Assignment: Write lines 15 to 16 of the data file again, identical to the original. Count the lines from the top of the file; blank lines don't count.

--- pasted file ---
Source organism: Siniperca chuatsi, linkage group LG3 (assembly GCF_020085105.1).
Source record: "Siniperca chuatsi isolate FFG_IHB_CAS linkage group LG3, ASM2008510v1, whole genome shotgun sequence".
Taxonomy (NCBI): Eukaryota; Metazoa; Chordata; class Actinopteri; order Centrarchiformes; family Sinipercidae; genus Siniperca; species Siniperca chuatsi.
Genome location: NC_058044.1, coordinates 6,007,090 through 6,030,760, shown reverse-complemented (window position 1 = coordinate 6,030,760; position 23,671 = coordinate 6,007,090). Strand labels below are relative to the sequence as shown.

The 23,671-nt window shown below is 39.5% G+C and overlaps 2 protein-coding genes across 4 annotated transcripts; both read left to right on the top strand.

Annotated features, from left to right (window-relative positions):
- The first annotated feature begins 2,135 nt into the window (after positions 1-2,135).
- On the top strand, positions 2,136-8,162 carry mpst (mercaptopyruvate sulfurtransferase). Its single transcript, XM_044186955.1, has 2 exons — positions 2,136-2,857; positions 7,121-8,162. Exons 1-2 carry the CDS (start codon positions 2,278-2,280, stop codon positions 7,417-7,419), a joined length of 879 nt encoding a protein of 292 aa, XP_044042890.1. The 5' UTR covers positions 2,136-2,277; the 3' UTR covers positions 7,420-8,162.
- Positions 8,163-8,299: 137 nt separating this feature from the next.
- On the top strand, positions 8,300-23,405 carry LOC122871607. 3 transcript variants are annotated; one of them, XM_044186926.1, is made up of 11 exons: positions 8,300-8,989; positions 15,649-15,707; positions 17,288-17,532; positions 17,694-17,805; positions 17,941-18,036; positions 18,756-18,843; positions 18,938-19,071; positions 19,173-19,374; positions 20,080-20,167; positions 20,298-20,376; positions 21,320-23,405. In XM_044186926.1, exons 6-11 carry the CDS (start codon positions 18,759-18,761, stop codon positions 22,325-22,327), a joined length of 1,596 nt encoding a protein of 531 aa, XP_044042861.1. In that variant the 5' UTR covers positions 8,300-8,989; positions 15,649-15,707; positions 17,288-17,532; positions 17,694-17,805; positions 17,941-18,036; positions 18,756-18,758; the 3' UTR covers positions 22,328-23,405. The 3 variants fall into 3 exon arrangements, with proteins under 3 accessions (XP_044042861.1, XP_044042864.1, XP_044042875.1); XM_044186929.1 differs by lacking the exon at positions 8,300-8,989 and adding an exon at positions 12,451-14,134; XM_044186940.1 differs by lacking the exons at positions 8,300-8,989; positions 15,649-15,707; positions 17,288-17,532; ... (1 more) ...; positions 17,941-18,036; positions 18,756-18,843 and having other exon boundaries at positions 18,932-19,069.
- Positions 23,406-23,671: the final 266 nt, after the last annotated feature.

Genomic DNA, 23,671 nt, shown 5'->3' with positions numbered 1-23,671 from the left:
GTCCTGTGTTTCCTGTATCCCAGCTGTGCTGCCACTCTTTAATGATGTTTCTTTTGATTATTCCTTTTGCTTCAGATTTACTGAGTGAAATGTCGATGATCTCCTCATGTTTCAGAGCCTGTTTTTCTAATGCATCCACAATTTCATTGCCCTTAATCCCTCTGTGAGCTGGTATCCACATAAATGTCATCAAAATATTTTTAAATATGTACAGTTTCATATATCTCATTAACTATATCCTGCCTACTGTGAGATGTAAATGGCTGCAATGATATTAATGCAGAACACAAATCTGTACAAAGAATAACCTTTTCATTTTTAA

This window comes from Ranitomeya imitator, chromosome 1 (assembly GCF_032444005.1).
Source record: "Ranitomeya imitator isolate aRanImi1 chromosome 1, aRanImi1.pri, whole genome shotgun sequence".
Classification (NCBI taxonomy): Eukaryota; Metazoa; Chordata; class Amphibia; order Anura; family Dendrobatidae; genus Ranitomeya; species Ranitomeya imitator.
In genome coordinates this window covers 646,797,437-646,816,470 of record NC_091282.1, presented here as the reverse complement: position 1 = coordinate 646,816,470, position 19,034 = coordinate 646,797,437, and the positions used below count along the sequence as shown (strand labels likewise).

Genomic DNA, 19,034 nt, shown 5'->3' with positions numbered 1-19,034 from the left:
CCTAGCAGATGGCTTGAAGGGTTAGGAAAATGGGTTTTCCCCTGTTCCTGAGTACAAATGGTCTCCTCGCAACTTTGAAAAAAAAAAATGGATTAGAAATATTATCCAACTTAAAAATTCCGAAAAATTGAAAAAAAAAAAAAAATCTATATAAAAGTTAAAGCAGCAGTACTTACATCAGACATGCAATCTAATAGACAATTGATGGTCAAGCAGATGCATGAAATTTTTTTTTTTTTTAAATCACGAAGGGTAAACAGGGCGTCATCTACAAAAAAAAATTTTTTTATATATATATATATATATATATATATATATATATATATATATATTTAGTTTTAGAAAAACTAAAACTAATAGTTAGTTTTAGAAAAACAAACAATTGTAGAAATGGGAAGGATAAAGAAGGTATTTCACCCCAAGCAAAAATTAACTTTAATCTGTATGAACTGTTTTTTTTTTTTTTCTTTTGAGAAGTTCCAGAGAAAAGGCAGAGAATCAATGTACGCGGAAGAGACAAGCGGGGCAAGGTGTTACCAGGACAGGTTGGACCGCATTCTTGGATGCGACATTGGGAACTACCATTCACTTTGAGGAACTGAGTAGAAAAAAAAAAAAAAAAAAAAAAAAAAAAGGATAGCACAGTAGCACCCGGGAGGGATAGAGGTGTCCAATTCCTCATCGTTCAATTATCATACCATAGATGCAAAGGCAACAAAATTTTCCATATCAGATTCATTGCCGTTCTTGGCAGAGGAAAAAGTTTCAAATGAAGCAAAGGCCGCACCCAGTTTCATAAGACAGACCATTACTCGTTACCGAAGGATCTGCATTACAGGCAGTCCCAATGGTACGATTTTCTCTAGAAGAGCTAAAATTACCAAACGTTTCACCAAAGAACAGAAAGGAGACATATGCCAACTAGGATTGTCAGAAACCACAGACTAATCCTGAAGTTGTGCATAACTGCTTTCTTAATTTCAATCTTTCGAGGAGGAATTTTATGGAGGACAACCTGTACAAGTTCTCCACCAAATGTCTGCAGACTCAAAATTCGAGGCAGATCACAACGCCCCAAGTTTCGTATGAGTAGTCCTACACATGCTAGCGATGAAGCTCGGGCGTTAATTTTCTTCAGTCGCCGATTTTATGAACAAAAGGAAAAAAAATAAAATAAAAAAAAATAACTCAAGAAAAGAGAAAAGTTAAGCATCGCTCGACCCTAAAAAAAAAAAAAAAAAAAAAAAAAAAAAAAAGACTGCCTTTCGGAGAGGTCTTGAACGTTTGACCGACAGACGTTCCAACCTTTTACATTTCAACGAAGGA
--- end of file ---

Source record: "Ranitomeya imitator isolate aRanImi1 chromosome 1, aRanImi1.pri, whole genome shotgun sequence".
Classification (NCBI taxonomy): Eukaryota; Metazoa; Chordata; class Amphibia; order Anura; family Dendrobatidae; genus Ranitomeya; species Ranitomeya imitator.